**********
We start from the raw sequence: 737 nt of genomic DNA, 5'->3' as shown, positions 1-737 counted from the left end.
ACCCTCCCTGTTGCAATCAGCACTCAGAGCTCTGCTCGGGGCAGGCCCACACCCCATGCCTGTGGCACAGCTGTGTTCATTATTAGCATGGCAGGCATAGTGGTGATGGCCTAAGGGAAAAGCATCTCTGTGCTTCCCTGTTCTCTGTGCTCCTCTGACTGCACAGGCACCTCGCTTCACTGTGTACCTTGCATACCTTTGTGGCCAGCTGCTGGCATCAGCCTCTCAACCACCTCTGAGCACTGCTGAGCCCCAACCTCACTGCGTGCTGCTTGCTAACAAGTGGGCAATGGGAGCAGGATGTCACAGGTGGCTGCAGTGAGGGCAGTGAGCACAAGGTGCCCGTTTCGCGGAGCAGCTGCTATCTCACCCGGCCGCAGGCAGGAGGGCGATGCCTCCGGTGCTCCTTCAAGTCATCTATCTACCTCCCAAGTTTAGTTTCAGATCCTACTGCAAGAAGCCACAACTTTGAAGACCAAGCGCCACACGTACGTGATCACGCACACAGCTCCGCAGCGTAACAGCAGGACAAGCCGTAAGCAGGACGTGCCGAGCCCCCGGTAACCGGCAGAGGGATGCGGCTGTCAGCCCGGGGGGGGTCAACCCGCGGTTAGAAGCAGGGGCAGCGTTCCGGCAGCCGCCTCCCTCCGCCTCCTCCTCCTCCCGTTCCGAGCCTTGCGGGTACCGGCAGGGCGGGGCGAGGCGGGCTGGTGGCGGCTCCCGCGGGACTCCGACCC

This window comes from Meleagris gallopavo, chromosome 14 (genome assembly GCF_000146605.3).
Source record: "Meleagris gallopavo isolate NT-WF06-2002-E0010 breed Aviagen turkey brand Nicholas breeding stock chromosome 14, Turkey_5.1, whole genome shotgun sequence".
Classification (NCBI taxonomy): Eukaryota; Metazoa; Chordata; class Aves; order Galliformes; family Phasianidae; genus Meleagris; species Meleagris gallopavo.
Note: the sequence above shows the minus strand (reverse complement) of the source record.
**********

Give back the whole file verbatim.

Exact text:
We start from the raw sequence: 737 nt of genomic DNA, 5'->3' as shown, positions 1-737 counted from the left end.
ACCCTCCCTGTTGCAATCAGCACTCAGAGCTCTGCTCGGGGCAGGCCCACACCCCATGCCTGTGGCACAGCTGTGTTCATTATTAGCATGGCAGGCATAGTGGTGATGGCCTAAGGGAAAAGCATCTCTGTGCTTCCCTGTTCTCTGTGCTCCTCTGACTGCACAGGCACCTCGCTTCACTGTGTACCTTGCATACCTTTGTGGCCAGCTGCTGGCATCAGCCTCTCAACCACCTCTGAGCACTGCTGAGCCCCAACCTCACTGCGTGCTGCTTGCTAACAAGTGGGCAATGGGAGCAGGATGTCACAGGTGGCTGCAGTGAGGGCAGTGAGCACAAGGTGCCCGTTTCGCGGAGCAGCTGCTATCTCACCCGGCCGCAGGCAGGAGGGCGATGCCTCCGGTGCTCCTTCAAGTCATCTATCTACCTCCCAAGTTTAGTTTCAGATCCTACTGCAAGAAGCCACAACTTTGAAGACCAAGCGCCACACGTACGTGATCACGCACACAGCTCCGCAGCGTAACAGCAGGACAAGCCGTAAGCAGGACGTGCCGAGCCCCCGGTAACCGGCAGAGGGATGCGGCTGTCAGCCCGGGGGGGGTCAACCCGCGGTTAGAAGCAGGGGCAGCGTTCCGGCAGCCGCCTCCCTCCGCCTCCTCCTCCTCCCGTTCCGAGCCTTGCGGGTACCGGCAGGGCGGGGCGAGGCGGGCTGGTGGCGGCTCCCGCGGGACTCCGACCC

This window comes from Meleagris gallopavo, chromosome 14 (genome assembly GCF_000146605.3).
Source record: "Meleagris gallopavo isolate NT-WF06-2002-E0010 breed Aviagen turkey brand Nicholas breeding stock chromosome 14, Turkey_5.1, whole genome shotgun sequence".
Classification (NCBI taxonomy): Eukaryota; Metazoa; Chordata; class Aves; order Galliformes; family Phasianidae; genus Meleagris; species Meleagris gallopavo.
Note: the sequence above shows the minus strand (reverse complement) of the source record.